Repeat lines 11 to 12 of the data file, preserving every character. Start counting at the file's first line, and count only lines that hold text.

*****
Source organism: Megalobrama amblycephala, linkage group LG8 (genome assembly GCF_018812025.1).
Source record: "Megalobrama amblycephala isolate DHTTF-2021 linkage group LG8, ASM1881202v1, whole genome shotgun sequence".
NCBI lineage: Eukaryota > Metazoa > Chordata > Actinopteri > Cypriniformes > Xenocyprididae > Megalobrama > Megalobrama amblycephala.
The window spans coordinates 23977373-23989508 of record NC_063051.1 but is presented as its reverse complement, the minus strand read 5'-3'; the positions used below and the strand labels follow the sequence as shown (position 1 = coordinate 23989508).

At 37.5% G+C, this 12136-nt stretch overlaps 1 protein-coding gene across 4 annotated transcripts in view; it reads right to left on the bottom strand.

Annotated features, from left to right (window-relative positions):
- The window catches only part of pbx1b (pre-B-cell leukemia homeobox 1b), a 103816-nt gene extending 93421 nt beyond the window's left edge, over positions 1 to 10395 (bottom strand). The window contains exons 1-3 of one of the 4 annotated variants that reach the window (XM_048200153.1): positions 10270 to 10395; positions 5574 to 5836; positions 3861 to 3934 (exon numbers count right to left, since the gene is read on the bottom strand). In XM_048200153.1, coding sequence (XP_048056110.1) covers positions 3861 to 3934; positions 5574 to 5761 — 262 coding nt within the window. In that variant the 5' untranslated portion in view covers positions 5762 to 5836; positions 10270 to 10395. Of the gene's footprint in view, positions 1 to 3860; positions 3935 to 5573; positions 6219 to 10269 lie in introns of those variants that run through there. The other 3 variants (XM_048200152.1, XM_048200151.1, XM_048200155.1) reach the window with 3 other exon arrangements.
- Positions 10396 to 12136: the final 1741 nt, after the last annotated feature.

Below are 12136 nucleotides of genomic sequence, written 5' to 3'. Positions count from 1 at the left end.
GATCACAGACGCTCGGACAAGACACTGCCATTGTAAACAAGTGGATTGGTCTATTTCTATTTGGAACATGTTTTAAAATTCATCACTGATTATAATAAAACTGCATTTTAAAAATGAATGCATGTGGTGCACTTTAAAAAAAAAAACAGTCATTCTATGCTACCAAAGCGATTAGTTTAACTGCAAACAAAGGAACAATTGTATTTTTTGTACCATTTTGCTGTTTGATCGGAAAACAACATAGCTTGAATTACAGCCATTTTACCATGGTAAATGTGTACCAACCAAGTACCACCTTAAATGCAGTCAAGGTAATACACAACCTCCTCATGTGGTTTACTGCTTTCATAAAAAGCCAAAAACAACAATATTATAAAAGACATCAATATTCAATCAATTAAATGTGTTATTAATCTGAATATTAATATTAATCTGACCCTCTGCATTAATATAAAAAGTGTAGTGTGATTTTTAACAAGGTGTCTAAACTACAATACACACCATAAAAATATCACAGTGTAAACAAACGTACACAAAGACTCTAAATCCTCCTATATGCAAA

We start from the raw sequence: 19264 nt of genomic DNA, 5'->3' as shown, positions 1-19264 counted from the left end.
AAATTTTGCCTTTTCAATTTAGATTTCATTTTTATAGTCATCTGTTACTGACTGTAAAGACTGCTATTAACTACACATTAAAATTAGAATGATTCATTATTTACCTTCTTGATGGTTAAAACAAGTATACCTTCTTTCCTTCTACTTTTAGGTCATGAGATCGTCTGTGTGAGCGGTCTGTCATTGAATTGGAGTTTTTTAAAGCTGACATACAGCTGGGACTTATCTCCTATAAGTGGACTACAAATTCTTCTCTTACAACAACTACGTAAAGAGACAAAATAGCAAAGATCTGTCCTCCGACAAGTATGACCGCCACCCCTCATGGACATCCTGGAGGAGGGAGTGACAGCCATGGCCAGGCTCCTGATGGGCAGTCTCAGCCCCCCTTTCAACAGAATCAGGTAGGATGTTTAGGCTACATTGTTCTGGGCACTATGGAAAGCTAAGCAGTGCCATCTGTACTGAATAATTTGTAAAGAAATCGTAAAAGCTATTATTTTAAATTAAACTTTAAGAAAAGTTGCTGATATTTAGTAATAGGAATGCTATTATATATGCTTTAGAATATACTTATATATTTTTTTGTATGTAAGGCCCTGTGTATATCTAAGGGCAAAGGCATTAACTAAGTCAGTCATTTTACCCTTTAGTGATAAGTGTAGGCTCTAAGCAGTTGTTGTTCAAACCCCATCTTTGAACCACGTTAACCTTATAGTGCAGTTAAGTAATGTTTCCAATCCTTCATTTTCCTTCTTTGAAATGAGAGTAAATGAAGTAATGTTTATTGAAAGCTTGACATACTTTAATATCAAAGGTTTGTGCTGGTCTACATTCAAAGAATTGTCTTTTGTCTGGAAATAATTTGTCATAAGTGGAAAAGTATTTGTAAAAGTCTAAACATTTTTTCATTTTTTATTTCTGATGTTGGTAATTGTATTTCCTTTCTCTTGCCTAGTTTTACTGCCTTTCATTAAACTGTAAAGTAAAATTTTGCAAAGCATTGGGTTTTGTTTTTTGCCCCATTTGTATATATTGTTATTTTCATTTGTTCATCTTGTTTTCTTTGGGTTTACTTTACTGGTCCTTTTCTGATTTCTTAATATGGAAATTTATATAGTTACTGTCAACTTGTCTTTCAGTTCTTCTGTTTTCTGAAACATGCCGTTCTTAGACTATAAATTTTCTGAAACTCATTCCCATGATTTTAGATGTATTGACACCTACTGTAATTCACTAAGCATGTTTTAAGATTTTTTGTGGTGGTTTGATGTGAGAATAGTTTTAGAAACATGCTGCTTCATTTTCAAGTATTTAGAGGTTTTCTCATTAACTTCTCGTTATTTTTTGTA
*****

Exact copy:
We start from the raw sequence: 19264 nt of genomic DNA, 5'->3' as shown, positions 1-19264 counted from the left end.
AAATTTTGCCTTTTCAATTTAGATTTCATTTTTATAGTCATCTGTTACTGACTGTAAAGACTGCTATTAACTACACATTAAAATTAGAATGATTCATTATTTACCTTCTTGATGGTTAAAACAAGTATACCTTCTTTCCTTCTACTTTTAGGTCATGAGATCGTCTGTGTGAGCGGTCTGTCATTGAATTGGAGTTTTTTAAAGCTGACATACAGCTGGGACTTATCTCCTATAAGTGGACTACAAATTCTTCTCTTACAACAACTACGTAAAGAGACAAAATAGCAAAGATCTGTCCTCCGACAAGTATGACCGCCACCCCTCATGGACATCCTGGAGGAGGGAGTGACAGCCATGGCCAGGCTCCTGATGGGCAGTCTCAGCCCCCCTTTCAACAGAATCAGGTAGGATGTTTAGGCTACATTGTTCTGGGCACTATGGAAAGCTAAGCAGTGCCATCTGTACTGAATAATTTGTAAAGAAATCGTAAAAGCTATTATTTTAAATTAAACTTTAAGAAAAGTTGCTGATATTTAGTAATAGGAATGCTATTATATATGCTTTAGAATATACTTATATATTTTTTTGTATGTAAGGCCCTGTGTATATCTAAGGGCAAAGGCATTAACTAAGTCAGTCATTTTACCCTTTAGTGATAAGTGTAGGCTCTAAGCAGTTGTTGTTCAAACCCCATCTTTGAACCACGTTAACCTTATAGTGCAGTTAAGTAATGTTTCCAATCCTTCATTTTCCTTCTTTGAAATGAGAGTAAATGAAGTAATGTTTATTGAAAGCTTGACATACTTTAATATCAAAGGTTTGTGCTGGTCTACATTCAAAGAATTGTCTTTTGTCTGGAAATAATTTGTCATAAGTGGAAAAGTATTTGTAAAAGTCTAAACATTTTTTCATTTTTTATTTCTGATGTTGGTAATTGTATTTCCTTTCTCTTGCCTAGTTTTACTGCCTTTCATTAAACTGTAAAGTAAAATTTTGCAAAGCATTGGGTTTTGTTTTTTGCCCCATTTGTATATATTGTTATTTTCATTTGTTCATCTTGTTTTCTTTGGGTTTACTTTACTGGTCCTTTTCTGATTTCTTAATATGGAAATTTATATAGTTACTGTCAACTTGTCTTTCAGTTCTTCTGTTTTCTGAAACATGCCGTTCTTAGACTATAAATTTTCTGAAACTCATTCCCATGATTTTAGATGTATTGACACCTACTGTAATTCACTAAGCATGTTTTAAGATTTTTTGTGGTGGTTTGATGTGAGAATAGTTTTAGAAACATGCTGCTTCATTTTCAAGTATTTAGAGGTTTTCTCATTAACTTCTCGTTATTTTTTGTA